The President has a long list of things to worry about, topped by his approval to disapproval ratio in the general electorate. Among Latinos the downward trend in approval is reflected, but less severe. The big worry for the administration regarding Latinos is not that their disapproval will push them into the arms of the GOP but rather that they will not have the same ganas that they did in 2008.
The Latino Decisions tracking poll has shown Obama’s approval numbers take a steady and continuous tumble. In the February tracking poll Latino approval of the president was 70%, in June that support slipped to 68% and most recently stands at 63%. From June to August there was a five percentage point drop.
The most worrisome numbers are not the aggregate approval numbers, but the slide from “Strongly Approve” to “Somewhat Approve.” In the June 2011 tracking poll 41% of Latinos “Strongly Approved” and 27% “Somewhat Approved” of the job the President was doing. This month, the “Strongly Approved” category has plummeted to 28% while the “Somewhat Approved” category stood at 35%. In other words, the shift in approval has gone from enthusiastic to lukewarm. In the world of political participation it is the “Strongly Approve” that are going to have the ganas to go through the effort of registering and turning out to vote.
The certainty of intending to vote for President Obama has also sharply decreased. The Latino Decisions poll includes a question that asks how likely one is to vote for the President or for the Republican candidate. In the poll from earlier this summer, 49% stated that they were certain to vote for the incumbent President. Today, only 38% of Latinos state with certainty that they will vote for President Obama. These vote intention statistics are grim, especially when you consider that in this last election (admittedly a midterm) only 31% of eligible Latinos voted, as compared to 48% and 44% for whites and blacks respectively.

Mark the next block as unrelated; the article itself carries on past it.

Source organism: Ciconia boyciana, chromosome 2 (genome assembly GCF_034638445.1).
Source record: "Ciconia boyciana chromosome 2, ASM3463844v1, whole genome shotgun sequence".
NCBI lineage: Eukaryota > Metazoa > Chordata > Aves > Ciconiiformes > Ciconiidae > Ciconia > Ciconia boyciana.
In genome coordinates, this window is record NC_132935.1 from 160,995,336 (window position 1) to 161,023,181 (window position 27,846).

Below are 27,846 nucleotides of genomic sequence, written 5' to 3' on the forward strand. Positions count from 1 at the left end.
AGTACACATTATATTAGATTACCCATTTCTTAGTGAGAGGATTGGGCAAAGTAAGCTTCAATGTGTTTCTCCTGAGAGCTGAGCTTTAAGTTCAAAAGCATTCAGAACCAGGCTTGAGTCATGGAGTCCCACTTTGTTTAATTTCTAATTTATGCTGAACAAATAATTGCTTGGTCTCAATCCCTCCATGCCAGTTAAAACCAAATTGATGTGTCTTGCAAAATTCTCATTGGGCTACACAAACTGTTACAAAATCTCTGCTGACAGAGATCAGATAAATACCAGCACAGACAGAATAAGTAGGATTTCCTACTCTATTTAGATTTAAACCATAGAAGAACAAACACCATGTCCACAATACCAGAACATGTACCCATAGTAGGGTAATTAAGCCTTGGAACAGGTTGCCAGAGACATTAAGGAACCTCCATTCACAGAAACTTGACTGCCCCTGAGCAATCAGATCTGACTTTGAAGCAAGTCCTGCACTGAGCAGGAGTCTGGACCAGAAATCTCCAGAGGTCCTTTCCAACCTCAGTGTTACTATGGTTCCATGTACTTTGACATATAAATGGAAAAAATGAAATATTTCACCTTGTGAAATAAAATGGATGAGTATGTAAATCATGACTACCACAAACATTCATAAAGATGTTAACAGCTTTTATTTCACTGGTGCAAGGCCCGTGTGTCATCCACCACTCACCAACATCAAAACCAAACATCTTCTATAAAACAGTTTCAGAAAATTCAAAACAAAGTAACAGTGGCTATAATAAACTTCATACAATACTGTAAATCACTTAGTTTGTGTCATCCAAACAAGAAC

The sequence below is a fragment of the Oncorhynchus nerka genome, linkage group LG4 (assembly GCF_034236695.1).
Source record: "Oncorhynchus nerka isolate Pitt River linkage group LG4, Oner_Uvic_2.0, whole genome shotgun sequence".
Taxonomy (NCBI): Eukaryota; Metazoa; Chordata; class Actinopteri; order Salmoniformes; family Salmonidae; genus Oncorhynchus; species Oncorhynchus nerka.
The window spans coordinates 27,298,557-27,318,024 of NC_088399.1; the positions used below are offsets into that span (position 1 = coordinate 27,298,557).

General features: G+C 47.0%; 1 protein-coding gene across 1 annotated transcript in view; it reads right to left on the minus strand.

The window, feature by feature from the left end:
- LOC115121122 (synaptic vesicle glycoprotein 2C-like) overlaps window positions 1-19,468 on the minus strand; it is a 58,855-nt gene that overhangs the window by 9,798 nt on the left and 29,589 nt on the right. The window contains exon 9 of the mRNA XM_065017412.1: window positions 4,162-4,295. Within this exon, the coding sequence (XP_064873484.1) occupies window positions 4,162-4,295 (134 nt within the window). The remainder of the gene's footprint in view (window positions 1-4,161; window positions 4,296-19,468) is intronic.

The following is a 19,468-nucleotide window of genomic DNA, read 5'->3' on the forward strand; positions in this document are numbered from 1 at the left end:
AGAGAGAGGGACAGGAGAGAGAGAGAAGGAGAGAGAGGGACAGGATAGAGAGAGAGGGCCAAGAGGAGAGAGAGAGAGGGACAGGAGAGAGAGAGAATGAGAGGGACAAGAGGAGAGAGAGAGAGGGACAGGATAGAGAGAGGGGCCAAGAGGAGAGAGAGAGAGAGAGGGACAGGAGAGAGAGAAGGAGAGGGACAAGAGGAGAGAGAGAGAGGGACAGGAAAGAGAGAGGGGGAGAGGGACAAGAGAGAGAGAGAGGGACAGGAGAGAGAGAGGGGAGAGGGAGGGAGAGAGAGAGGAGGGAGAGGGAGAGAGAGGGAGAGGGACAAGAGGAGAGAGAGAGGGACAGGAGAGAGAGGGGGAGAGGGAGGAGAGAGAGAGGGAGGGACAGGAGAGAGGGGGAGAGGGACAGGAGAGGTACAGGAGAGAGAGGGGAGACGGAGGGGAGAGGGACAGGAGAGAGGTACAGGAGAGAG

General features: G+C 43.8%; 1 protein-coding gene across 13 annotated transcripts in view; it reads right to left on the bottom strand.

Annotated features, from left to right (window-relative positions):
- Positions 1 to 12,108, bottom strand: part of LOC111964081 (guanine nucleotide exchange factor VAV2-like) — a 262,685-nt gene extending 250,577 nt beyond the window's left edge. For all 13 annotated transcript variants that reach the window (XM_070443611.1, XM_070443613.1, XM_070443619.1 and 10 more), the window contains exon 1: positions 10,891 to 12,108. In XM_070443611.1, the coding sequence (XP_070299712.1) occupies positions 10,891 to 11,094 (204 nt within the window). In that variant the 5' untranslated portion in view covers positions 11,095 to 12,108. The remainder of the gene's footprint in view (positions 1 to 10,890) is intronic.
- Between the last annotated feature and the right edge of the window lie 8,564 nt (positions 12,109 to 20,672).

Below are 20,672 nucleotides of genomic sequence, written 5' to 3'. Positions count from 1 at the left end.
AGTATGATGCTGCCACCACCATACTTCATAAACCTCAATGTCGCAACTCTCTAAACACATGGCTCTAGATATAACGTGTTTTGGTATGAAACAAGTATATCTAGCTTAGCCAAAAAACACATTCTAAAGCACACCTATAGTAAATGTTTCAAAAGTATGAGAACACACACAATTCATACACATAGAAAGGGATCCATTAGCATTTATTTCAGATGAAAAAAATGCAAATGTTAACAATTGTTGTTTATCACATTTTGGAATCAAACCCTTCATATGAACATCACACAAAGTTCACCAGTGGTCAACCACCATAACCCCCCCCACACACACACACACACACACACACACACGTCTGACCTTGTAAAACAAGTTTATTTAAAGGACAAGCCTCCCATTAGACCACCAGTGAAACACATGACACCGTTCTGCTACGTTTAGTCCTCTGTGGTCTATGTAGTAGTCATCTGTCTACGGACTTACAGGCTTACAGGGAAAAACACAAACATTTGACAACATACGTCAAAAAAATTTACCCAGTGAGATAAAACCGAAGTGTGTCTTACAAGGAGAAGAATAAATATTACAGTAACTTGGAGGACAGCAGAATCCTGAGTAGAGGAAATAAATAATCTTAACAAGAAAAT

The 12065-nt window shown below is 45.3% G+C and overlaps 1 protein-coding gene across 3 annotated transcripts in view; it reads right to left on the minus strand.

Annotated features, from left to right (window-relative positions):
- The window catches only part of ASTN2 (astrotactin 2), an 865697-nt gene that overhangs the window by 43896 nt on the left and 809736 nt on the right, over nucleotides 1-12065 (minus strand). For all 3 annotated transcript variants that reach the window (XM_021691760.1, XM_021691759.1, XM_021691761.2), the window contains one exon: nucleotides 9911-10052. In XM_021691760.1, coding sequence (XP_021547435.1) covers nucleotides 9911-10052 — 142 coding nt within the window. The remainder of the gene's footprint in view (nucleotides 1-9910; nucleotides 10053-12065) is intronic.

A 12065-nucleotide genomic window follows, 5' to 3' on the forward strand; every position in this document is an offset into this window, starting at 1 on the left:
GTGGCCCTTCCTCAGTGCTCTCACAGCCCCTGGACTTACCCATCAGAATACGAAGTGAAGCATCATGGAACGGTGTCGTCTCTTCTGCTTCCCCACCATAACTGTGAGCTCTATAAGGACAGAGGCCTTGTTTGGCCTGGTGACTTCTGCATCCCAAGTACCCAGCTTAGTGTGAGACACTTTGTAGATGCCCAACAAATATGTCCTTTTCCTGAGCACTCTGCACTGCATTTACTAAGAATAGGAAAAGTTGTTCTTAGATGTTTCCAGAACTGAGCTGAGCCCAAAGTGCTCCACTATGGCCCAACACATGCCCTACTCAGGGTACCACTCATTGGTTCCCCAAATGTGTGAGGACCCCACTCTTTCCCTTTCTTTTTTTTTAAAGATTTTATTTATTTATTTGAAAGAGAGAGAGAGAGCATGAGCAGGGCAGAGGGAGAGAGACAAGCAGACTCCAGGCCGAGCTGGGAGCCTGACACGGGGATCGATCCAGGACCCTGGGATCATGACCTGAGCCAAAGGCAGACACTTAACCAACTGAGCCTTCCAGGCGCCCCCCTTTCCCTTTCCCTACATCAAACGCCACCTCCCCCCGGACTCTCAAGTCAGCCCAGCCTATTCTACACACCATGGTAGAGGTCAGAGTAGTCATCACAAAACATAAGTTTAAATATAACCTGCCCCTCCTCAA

The 2008 election saw a very different economic and political climate than the one we are living today. For the purposes of mobilizing an electorate, especially Latinos, the long and hard fought Democratic primary contributed to hyping up the ganas of Latino voters. The 2012 presidential election will not see a similar contest on the Democratic side and the related energy that comes with primary campaigns.
There is no fast cure for the ganas gap. A recovery of ganas is a slow recovery and will entail focusing on rehabilitating the “Somewhat Approve” back up to “Strongly Approve.” This recovery will be based on policies – a recovery of the economy, and working toward a sensible immigration solution. In the lead up to the election however, a big shot of mobilization via an all-out air and land campaign will be the Red Bull that can translate the ganas into votes.
Victoria DeFrancesco Soto